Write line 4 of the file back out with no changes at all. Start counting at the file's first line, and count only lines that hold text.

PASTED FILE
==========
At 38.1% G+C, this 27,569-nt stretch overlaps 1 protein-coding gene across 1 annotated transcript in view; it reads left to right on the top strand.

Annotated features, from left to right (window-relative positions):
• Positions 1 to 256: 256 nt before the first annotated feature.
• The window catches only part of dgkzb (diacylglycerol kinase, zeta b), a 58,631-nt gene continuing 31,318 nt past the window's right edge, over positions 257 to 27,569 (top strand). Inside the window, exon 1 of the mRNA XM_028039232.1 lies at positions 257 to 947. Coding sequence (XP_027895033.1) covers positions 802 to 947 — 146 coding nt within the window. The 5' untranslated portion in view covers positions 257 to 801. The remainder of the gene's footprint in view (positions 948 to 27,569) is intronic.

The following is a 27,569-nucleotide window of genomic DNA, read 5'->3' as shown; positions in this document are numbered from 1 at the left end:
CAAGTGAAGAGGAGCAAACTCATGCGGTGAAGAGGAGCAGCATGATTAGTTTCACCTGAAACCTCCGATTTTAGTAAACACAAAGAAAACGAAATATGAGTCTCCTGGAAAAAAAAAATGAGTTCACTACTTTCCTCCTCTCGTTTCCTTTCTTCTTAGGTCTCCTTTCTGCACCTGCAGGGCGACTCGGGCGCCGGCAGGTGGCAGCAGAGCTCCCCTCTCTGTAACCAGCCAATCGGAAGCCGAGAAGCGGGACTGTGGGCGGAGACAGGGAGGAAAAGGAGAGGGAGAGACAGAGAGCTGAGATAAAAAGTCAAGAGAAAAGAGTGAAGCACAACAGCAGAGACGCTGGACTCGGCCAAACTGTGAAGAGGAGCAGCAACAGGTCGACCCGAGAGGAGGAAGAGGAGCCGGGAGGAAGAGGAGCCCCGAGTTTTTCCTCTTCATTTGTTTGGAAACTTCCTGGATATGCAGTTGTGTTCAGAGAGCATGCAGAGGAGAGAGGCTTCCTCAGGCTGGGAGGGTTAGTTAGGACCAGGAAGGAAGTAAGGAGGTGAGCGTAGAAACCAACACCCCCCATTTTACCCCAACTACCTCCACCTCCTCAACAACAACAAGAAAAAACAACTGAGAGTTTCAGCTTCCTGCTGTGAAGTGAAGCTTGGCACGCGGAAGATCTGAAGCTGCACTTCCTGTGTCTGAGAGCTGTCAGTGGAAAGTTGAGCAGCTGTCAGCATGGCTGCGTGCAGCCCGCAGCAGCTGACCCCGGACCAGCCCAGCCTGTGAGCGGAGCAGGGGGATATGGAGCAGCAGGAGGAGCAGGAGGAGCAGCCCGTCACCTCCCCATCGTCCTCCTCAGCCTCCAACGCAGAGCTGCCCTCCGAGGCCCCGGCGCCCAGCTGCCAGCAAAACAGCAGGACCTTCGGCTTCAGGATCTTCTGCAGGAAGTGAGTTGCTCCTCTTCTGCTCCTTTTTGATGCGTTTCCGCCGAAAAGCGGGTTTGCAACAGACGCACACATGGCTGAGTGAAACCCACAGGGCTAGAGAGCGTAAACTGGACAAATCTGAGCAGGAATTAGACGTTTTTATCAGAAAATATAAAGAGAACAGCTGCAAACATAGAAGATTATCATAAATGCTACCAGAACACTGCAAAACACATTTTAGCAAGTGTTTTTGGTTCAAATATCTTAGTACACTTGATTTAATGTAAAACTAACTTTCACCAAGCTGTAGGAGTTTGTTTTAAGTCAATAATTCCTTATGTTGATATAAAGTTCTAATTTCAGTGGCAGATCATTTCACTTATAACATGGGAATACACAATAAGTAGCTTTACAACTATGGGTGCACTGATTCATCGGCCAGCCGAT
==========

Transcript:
• The window catches only part of dgkzb (diacylglycerol kinase, zeta b), a 58,631-nt gene continuing 31,318 nt past the window's right edge, over positions 257 to 27,569 (top strand). Inside the window, exon 1 of the mRNA XM_028039232.1 lies at positions 257 to 947. Coding sequence (XP_027895033.1) covers positions 802 to 947 — 146 coding nt within the window. The 5' untranslated portion in view covers positions 257 to 801. The remainder of the gene's footprint in view (positions 948 to 27,569) is intronic.